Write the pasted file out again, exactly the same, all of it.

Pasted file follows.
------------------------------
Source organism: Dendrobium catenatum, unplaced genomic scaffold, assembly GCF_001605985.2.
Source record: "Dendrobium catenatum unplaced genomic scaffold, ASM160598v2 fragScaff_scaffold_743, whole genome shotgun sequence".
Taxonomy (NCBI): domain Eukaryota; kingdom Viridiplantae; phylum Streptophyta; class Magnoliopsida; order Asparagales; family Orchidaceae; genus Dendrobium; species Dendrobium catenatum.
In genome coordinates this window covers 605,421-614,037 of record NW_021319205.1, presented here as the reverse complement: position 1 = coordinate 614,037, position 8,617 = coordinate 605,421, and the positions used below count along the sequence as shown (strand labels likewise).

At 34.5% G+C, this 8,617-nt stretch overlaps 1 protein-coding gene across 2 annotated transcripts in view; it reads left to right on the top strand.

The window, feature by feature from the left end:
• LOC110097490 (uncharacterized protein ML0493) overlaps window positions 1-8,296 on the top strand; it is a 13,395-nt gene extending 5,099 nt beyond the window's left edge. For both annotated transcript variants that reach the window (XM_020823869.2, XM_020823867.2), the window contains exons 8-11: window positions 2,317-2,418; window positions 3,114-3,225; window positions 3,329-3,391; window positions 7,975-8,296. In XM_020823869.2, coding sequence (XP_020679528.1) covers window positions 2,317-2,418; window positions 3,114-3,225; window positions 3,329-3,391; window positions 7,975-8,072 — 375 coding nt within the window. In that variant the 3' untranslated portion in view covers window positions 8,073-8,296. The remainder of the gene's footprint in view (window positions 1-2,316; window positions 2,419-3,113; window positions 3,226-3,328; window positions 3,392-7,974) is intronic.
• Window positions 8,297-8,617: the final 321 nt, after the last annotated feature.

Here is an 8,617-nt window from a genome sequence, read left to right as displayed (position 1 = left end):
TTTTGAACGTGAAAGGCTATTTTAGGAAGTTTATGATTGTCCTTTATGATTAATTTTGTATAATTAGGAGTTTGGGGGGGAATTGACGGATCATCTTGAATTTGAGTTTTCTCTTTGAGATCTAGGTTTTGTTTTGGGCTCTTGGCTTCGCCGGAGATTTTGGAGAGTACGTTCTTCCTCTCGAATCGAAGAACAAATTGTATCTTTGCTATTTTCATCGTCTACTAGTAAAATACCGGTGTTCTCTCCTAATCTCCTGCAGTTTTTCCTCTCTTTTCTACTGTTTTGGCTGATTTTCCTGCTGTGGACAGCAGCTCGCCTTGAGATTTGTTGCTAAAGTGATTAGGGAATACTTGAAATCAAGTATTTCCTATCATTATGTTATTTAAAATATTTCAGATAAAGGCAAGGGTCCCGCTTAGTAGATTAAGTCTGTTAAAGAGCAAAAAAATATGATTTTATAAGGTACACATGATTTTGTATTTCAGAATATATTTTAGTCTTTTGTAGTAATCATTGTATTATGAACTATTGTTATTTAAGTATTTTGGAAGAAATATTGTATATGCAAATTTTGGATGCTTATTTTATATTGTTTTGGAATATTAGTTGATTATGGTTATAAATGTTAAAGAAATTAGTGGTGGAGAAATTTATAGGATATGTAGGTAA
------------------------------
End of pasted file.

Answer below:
Source organism: Dendrobium catenatum, unplaced genomic scaffold, assembly GCF_001605985.2.
Source record: "Dendrobium catenatum unplaced genomic scaffold, ASM160598v2 fragScaff_scaffold_743, whole genome shotgun sequence".
Taxonomy (NCBI): domain Eukaryota; kingdom Viridiplantae; phylum Streptophyta; class Magnoliopsida; order Asparagales; family Orchidaceae; genus Dendrobium; species Dendrobium catenatum.
In genome coordinates this window covers 605,421-614,037 of record NW_021319205.1, presented here as the reverse complement: position 1 = coordinate 614,037, position 8,617 = coordinate 605,421, and the positions used below count along the sequence as shown (strand labels likewise).

At 34.5% G+C, this 8,617-nt stretch overlaps 1 protein-coding gene across 2 annotated transcripts in view; it reads left to right on the top strand.

The window, feature by feature from the left end:
• LOC110097490 (uncharacterized protein ML0493) overlaps window positions 1-8,296 on the top strand; it is a 13,395-nt gene extending 5,099 nt beyond the window's left edge. For both annotated transcript variants that reach the window (XM_020823869.2, XM_020823867.2), the window contains exons 8-11: window positions 2,317-2,418; window positions 3,114-3,225; window positions 3,329-3,391; window positions 7,975-8,296. In XM_020823869.2, coding sequence (XP_020679528.1) covers window positions 2,317-2,418; window positions 3,114-3,225; window positions 3,329-3,391; window positions 7,975-8,072 — 375 coding nt within the window. In that variant the 3' untranslated portion in view covers window positions 8,073-8,296. The remainder of the gene's footprint in view (window positions 1-2,316; window positions 2,419-3,113; window positions 3,226-3,328; window positions 3,392-7,974) is intronic.
• Window positions 8,297-8,617: the final 321 nt, after the last annotated feature.

Here is an 8,617-nt window from a genome sequence, read left to right as displayed (position 1 = left end):
TTTTGAACGTGAAAGGCTATTTTAGGAAGTTTATGATTGTCCTTTATGATTAATTTTGTATAATTAGGAGTTTGGGGGGGAATTGACGGATCATCTTGAATTTGAGTTTTCTCTTTGAGATCTAGGTTTTGTTTTGGGCTCTTGGCTTCGCCGGAGATTTTGGAGAGTACGTTCTTCCTCTCGAATCGAAGAACAAATTGTATCTTTGCTATTTTCATCGTCTACTAGTAAAATACCGGTGTTCTCTCCTAATCTCCTGCAGTTTTTCCTCTCTTTTCTACTGTTTTGGCTGATTTTCCTGCTGTGGACAGCAGCTCGCCTTGAGATTTGTTGCTAAAGTGATTAGGGAATACTTGAAATCAAGTATTTCCTATCATTATGTTATTTAAAATATTTCAGATAAAGGCAAGGGTCCCGCTTAGTAGATTAAGTCTGTTAAAGAGCAAAAAAATATGATTTTATAAGGTACACATGATTTTGTATTTCAGAATATATTTTAGTCTTTTGTAGTAATCATTGTATTATGAACTATTGTTATTTAAGTATTTTGGAAGAAATATTGTATATGCAAATTTTGGATGCTTATTTTATATTGTTTTGGAATATTAGTTGATTATGGTTATAAATGTTAAAGAAATTAGTGGTGGAGAAATTTATAGGATATGTAGGTAA